Employee Ranking Systems LO16644

Rol Fessenden (76234.3636@compuserve.com)
Thu, 22 Jan 1998 10:04:09 -0500

Replying to LO16613 --

Just a mildly dissenting voice on this issue.

First of all, ranking is not particularly healthy, and should be avoided
whenever possible. Second, though, ranking, whether or not explicit,
literally cannot ever be avoided, so we may as well find some benefits of

Ranking per se, is not bad. How the ranking is used is the crux of the
problem. If I can determine that someone does not perform as well as all
the other people who have essentially the same environment, wouldn't it be
worth my while to determine why? Is there something for that person to
learn? Is there something about how that person intersects with the
organizational culture? Would she be happier in another culture? Is the
culture likely to become more friendly to her style in the near future?
Is there a niche for that person in this culture where she can shine?

The tool is not the problem here, but the user of the tool. If we use a
scalpel as a hammer, we can be assured it won't work. So what's the big
surprise in that?

Learning does not occur by mindlessly treating everyone the same. It
comes about by understanding deeply the differences, and the sources of
the differences. Ranking is a crude tool, but it helps one focus where
there is the most opportunity.

Someone else said management systems are not perfect. Of course not,
neither are any of us. However, management must deal with the imperfect
world that is. Management needs tools to do that. It frequently sounds
as if the HR gurus would have us believe we all exist in an ambiguous
cloud of uncertainty, and therefore, no improvement efforts should be
undertaken until clarity is gained. We can't wait that long.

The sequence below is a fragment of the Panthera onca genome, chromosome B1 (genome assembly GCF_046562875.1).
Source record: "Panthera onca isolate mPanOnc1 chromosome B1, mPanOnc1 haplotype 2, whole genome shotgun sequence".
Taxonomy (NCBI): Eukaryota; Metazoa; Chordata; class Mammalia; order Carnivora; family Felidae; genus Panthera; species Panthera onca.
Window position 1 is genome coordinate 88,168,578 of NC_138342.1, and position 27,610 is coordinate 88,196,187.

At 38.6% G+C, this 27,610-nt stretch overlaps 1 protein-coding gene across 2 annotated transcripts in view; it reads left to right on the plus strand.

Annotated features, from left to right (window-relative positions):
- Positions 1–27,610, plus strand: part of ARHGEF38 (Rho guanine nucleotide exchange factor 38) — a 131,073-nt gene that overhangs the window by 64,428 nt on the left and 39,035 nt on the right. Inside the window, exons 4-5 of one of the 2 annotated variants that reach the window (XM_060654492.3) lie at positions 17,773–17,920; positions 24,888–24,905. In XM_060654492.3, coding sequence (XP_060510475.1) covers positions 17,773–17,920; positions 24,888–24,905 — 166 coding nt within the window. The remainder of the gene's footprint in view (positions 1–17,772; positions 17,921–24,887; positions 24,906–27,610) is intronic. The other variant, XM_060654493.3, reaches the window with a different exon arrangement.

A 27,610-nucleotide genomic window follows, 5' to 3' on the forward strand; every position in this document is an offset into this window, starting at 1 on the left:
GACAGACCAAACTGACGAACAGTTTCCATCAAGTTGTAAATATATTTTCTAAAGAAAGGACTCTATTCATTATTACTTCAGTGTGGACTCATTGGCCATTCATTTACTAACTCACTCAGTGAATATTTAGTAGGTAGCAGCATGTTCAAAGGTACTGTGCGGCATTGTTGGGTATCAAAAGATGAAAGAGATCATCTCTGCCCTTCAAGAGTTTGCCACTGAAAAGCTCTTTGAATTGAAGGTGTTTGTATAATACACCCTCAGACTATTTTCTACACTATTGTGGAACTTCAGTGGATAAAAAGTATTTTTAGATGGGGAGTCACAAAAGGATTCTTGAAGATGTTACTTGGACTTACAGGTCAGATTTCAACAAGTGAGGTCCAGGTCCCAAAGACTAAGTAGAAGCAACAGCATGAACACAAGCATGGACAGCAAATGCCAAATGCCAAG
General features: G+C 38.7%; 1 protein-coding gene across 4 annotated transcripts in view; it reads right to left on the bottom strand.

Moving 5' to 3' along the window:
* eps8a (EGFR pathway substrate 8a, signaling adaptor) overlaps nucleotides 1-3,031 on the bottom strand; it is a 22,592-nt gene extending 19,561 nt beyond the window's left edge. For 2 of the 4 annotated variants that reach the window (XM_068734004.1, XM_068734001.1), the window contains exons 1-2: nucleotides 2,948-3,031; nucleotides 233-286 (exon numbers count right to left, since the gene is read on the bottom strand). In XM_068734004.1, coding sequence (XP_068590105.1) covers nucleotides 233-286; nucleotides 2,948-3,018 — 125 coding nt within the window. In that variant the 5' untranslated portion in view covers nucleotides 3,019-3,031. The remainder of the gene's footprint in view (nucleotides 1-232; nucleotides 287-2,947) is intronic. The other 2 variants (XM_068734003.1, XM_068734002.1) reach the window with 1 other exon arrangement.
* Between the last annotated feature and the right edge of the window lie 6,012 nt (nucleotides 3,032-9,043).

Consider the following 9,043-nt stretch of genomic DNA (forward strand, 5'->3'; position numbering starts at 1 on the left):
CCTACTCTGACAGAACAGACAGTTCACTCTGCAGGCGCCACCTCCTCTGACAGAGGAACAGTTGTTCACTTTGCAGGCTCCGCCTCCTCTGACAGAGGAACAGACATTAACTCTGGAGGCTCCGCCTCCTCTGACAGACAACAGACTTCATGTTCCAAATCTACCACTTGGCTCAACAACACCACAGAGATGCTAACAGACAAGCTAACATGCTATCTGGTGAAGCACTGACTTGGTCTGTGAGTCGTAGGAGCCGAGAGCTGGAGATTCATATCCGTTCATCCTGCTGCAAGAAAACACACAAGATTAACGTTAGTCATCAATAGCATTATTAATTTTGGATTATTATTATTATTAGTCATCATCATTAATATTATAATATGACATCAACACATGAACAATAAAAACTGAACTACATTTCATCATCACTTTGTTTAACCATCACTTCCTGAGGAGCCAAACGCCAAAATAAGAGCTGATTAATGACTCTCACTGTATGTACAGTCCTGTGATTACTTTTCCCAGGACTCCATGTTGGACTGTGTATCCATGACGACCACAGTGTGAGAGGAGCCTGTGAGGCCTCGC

Among good managers, this is not about competition, it is about learning.
Among bad managers, eliminating ranking will have no effect. So let's
focus on the bad managers, not on the tool.

Someone said,

> It makes as much sense to rank people as it does to rank components of
> your automobile. When you are done identifying the top performing parts,
> are you going to get rid of the under-performers (the wheels aren't doing
> their job, lets 'reassign' them outside' the company)? Are you going to
> turn the under- performers into copies of the top performers (we will be
> better off having two outstanding engine blocks and that poor performing
> exhaust system will no longer be a strain on our management resources)?

This is a faulty analogy. The automobile is a linear, well-understood
machine. Organizations are far more complex, and they depend for forward
movement on emergence of new ideas and processes from engage, energized
employees. Those who are not engaged are not really earning their pay as
effectively as others, and need help to reach that level of performance.
The impact is that others have to pick up the burden of compensating for
those who are not performing. And furthermore, ranking does not at all
imply 'getting rid of under-performers'. What one does with the ranking
is all.

Rol Fessenden

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